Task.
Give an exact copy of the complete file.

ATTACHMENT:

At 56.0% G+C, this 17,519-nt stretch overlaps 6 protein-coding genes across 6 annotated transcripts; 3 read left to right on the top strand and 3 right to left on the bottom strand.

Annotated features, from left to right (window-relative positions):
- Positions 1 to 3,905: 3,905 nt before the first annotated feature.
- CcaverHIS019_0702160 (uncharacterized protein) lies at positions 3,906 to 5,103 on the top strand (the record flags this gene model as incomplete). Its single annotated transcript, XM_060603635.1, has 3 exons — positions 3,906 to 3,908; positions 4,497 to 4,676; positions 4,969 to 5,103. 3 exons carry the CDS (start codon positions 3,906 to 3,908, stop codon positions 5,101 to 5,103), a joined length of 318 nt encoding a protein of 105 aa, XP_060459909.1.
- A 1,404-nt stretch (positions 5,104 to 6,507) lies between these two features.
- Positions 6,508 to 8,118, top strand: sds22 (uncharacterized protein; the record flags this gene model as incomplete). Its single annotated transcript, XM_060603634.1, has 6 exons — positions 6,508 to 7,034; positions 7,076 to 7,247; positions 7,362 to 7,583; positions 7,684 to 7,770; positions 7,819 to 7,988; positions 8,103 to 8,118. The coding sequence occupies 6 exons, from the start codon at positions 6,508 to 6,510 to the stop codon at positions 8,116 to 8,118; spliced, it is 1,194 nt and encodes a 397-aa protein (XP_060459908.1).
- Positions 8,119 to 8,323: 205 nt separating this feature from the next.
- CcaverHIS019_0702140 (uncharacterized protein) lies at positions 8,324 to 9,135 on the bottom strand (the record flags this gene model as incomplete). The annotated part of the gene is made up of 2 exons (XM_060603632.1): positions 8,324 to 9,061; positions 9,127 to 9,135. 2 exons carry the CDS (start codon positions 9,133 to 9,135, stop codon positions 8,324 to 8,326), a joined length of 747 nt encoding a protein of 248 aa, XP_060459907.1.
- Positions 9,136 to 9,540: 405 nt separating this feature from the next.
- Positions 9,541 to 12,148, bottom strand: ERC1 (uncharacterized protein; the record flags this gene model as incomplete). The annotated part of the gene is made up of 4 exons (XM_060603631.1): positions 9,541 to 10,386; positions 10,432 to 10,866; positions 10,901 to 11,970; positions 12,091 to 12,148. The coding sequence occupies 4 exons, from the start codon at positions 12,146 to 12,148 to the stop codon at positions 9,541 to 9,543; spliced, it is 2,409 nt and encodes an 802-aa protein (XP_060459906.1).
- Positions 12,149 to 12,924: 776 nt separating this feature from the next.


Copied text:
At 56.0% G+C, this 17,519-nt stretch overlaps 6 protein-coding genes across 6 annotated transcripts; 3 read left to right on the top strand and 3 right to left on the bottom strand.

Annotated features, from left to right (window-relative positions):
- Positions 1 to 3,905: 3,905 nt before the first annotated feature.
- CcaverHIS019_0702160 (uncharacterized protein) lies at positions 3,906 to 5,103 on the top strand (the record flags this gene model as incomplete). Its single annotated transcript, XM_060603635.1, has 3 exons — positions 3,906 to 3,908; positions 4,497 to 4,676; positions 4,969 to 5,103. 3 exons carry the CDS (start codon positions 3,906 to 3,908, stop codon positions 5,101 to 5,103), a joined length of 318 nt encoding a protein of 105 aa, XP_060459909.1.
- A 1,404-nt stretch (positions 5,104 to 6,507) lies between these two features.
- Positions 6,508 to 8,118, top strand: sds22 (uncharacterized protein; the record flags this gene model as incomplete). Its single annotated transcript, XM_060603634.1, has 6 exons — positions 6,508 to 7,034; positions 7,076 to 7,247; positions 7,362 to 7,583; positions 7,684 to 7,770; positions 7,819 to 7,988; positions 8,103 to 8,118. The coding sequence occupies 6 exons, from the start codon at positions 6,508 to 6,510 to the stop codon at positions 8,116 to 8,118; spliced, it is 1,194 nt and encodes a 397-aa protein (XP_060459908.1).
- Positions 8,119 to 8,323: 205 nt separating this feature from the next.
- CcaverHIS019_0702140 (uncharacterized protein) lies at positions 8,324 to 9,135 on the bottom strand (the record flags this gene model as incomplete). The annotated part of the gene is made up of 2 exons (XM_060603632.1): positions 8,324 to 9,061; positions 9,127 to 9,135. 2 exons carry the CDS (start codon positions 9,133 to 9,135, stop codon positions 8,324 to 8,326), a joined length of 747 nt encoding a protein of 248 aa, XP_060459907.1.
- Positions 9,136 to 9,540: 405 nt separating this feature from the next.
- Positions 9,541 to 12,148, bottom strand: ERC1 (uncharacterized protein; the record flags this gene model as incomplete). The annotated part of the gene is made up of 4 exons (XM_060603631.1): positions 9,541 to 10,386; positions 10,432 to 10,866; positions 10,901 to 11,970; positions 12,091 to 12,148. The coding sequence occupies 4 exons, from the start codon at positions 12,146 to 12,148 to the stop codon at positions 9,541 to 9,543; spliced, it is 2,409 nt and encodes an 802-aa protein (XP_060459906.1).
- Positions 12,149 to 12,924: 776 nt separating this feature from the next.